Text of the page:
Is there room for liability — and thus judicial involvement — in corporate decision-making, outside of self-dealing? Applying the business judgment rule, Delaware courts hardly ever sanction managers and boards absent self-dealing. Nor do other states’ courts. In a well-known case, the New York Supreme Court absolved American Express's board of liability even though they had forgone an $80 million tax benefit (in today's money) without any convincing countervailing benefit. Some have called this area of the law the “law of director non-liability.”
This raises two questions: Why no liability? And if there truly is no liability, why not say so outright and save the expense and distraction of litigation?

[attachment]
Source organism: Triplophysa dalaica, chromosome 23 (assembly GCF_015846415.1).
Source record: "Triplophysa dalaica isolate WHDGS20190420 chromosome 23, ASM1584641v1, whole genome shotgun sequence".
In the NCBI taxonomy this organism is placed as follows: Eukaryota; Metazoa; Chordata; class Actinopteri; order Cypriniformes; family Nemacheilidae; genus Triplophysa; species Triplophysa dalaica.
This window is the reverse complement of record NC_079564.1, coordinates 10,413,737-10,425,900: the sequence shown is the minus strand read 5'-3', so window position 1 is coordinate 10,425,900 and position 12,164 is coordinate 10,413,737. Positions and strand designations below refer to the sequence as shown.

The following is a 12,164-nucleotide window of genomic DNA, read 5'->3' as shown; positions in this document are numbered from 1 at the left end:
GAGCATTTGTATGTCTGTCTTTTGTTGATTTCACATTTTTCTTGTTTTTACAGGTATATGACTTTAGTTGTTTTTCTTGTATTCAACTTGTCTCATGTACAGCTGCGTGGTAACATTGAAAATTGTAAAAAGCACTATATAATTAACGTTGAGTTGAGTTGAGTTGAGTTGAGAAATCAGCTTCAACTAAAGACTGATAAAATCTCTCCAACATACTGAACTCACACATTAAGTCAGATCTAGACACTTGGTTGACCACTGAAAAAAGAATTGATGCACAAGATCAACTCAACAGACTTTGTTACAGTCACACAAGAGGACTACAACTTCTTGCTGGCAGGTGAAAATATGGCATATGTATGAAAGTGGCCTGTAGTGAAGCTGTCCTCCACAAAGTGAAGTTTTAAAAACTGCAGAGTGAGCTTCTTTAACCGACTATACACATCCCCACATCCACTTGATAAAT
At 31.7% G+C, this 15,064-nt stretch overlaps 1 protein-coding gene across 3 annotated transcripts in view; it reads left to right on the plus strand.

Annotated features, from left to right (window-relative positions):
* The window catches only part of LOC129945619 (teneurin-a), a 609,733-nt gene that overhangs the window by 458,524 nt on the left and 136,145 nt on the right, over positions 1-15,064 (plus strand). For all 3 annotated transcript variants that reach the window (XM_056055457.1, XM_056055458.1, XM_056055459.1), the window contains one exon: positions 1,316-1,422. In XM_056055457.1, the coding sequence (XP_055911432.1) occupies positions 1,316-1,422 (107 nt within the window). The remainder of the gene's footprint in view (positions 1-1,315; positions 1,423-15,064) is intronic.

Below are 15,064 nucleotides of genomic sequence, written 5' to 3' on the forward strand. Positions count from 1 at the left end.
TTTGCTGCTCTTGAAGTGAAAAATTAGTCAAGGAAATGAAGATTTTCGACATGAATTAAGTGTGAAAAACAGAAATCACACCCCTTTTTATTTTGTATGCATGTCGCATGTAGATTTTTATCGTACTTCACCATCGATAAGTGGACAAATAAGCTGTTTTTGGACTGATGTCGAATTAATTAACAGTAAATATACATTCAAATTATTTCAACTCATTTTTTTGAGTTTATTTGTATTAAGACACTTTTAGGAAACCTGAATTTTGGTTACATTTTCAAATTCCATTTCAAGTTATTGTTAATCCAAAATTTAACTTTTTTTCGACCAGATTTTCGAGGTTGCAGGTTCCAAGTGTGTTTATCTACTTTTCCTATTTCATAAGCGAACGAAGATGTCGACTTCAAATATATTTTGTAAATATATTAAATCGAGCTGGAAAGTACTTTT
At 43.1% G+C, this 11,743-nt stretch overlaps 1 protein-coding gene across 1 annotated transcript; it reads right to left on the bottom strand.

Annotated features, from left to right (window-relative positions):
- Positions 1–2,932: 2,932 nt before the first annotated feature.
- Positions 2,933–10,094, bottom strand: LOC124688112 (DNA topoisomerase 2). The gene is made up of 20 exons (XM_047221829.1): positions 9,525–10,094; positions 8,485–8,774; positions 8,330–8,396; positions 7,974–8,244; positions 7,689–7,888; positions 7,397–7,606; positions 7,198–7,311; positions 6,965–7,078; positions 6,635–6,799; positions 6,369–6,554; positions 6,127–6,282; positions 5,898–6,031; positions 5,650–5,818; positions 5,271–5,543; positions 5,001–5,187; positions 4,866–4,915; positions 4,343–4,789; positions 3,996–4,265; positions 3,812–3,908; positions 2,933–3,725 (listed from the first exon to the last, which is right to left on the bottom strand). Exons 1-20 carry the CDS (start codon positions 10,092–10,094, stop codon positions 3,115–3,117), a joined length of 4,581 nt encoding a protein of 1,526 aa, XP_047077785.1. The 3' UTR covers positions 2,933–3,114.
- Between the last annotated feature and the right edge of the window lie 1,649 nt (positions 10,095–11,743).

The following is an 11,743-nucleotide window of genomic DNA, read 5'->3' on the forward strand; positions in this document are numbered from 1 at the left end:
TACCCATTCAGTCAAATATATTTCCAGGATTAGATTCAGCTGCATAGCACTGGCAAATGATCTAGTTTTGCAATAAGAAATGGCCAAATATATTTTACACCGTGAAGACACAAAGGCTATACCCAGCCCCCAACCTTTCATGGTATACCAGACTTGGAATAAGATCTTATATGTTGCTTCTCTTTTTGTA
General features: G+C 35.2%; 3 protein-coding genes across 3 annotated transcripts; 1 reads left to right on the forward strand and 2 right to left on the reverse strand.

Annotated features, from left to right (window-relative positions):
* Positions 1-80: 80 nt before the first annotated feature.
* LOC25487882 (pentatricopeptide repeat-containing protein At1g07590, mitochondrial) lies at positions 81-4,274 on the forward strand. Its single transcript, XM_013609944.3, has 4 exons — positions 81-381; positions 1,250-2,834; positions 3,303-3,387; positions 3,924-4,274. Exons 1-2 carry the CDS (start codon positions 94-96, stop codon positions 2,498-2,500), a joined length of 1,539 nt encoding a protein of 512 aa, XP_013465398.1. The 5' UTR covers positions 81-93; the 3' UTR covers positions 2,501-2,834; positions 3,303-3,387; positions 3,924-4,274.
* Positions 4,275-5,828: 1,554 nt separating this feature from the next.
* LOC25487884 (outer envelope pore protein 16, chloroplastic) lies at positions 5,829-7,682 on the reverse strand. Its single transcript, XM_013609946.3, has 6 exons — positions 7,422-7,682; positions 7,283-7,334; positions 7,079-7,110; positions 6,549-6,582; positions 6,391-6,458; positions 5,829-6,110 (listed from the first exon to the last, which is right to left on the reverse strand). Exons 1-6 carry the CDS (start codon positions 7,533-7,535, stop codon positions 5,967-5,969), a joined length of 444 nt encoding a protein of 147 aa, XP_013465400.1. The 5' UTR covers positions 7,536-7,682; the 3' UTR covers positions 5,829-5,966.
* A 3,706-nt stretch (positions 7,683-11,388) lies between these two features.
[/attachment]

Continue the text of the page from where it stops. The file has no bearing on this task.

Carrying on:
Importantly, the cases in this area still involve conflicts of interest, albeit of a subtler kind than the outright financial or similarly strong conflicts giving rise to claims of self-dealing. Boards' and managers' interests diverge from shareholders' interests at least inasmuch as the former have to do all the work but surrender most of the benefits to the latter, incentive compensation notwithstanding. As you read the cases, you should be on the lookout for more specific conflicts.
This book, and all H2O books, are Creative Commons licensed for sharing and re-use. Material included from the American Legal Institute is reproduced with permission and is exempted from the open license.